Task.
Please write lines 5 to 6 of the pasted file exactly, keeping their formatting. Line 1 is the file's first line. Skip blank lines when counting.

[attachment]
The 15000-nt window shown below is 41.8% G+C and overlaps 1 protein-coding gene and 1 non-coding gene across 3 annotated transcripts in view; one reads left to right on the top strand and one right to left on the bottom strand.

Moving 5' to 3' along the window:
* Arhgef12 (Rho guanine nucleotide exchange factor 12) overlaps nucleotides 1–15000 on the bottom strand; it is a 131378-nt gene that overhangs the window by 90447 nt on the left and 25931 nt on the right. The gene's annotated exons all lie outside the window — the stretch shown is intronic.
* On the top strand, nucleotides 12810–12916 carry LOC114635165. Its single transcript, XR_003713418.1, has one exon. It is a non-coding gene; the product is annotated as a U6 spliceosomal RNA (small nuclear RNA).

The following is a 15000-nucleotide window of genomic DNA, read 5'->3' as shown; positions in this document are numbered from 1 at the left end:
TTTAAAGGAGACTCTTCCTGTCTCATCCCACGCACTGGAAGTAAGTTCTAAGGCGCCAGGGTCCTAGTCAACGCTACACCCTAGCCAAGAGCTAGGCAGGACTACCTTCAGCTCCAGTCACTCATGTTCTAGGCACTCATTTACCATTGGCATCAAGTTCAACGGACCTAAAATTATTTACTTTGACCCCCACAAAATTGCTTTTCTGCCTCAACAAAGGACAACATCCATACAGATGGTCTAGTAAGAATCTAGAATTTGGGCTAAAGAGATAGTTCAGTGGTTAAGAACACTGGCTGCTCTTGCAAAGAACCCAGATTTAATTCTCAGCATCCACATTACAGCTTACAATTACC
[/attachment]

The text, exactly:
The following is a 15000-nucleotide window of genomic DNA, read 5'->3' as shown; positions in this document are numbered from 1 at the left end:
TTTAAAGGAGACTCTTCCTGTCTCATCCCACGCACTGGAAGTAAGTTCTAAGGCGCCAGGGTCCTAGTCAACGCTACACCCTAGCCAAGAGCTAGGCAGGACTACCTTCAGCTCCAGTCACTCATGTTCTAGGCACTCATTTACCATTGGCATCAAGTTCAACGGACCTAAAATTATTTACTTTGACCCCCACAAAATTGCTTTTCTGCCTCAACAAAGGACAACATCCATACAGATGGTCTAGTAAGAATCTAGAATTTGGGCTAAAGAGATAGTTCAGTGGTTAAGAACACTGGCTGCTCTTGCAAAGAACCCAGATTTAATTCTCAGCATCCACATTACAGCTTACAATTACC